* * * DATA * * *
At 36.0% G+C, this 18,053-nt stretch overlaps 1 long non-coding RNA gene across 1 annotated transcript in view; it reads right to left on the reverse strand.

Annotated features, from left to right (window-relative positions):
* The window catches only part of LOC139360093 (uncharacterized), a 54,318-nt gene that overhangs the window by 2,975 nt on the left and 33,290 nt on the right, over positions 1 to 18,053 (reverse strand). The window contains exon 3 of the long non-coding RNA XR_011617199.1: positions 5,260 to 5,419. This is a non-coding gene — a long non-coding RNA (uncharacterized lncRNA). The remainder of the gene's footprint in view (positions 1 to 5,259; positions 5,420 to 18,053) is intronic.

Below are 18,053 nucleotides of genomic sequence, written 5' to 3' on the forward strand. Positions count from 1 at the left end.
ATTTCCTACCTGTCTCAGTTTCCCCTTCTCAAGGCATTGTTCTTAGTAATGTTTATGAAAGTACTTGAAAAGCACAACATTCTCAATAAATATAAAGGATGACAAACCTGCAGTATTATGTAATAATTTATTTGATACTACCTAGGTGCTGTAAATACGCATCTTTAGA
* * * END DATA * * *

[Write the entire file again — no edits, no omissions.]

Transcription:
At 36.0% G+C, this 18,053-nt stretch overlaps 1 long non-coding RNA gene across 1 annotated transcript in view; it reads right to left on the reverse strand.

Annotated features, from left to right (window-relative positions):
* The window catches only part of LOC139360093 (uncharacterized), a 54,318-nt gene that overhangs the window by 2,975 nt on the left and 33,290 nt on the right, over positions 1 to 18,053 (reverse strand). The window contains exon 3 of the long non-coding RNA XR_011617199.1: positions 5,260 to 5,419. This is a non-coding gene — a long non-coding RNA (uncharacterized lncRNA). The remainder of the gene's footprint in view (positions 1 to 5,259; positions 5,420 to 18,053) is intronic.

Below are 18,053 nucleotides of genomic sequence, written 5' to 3' on the forward strand. Positions count from 1 at the left end.
ATTTCCTACCTGTCTCAGTTTCCCCTTCTCAAGGCATTGTTCTTAGTAATGTTTATGAAAGTACTTGAAAAGCACAACATTCTCAATAAATATAAAGGATGACAAACCTGCAGTATTATGTAATAATTTATTTGATACTACCTAGGTGCTGTAAATACGCATCTTTAGA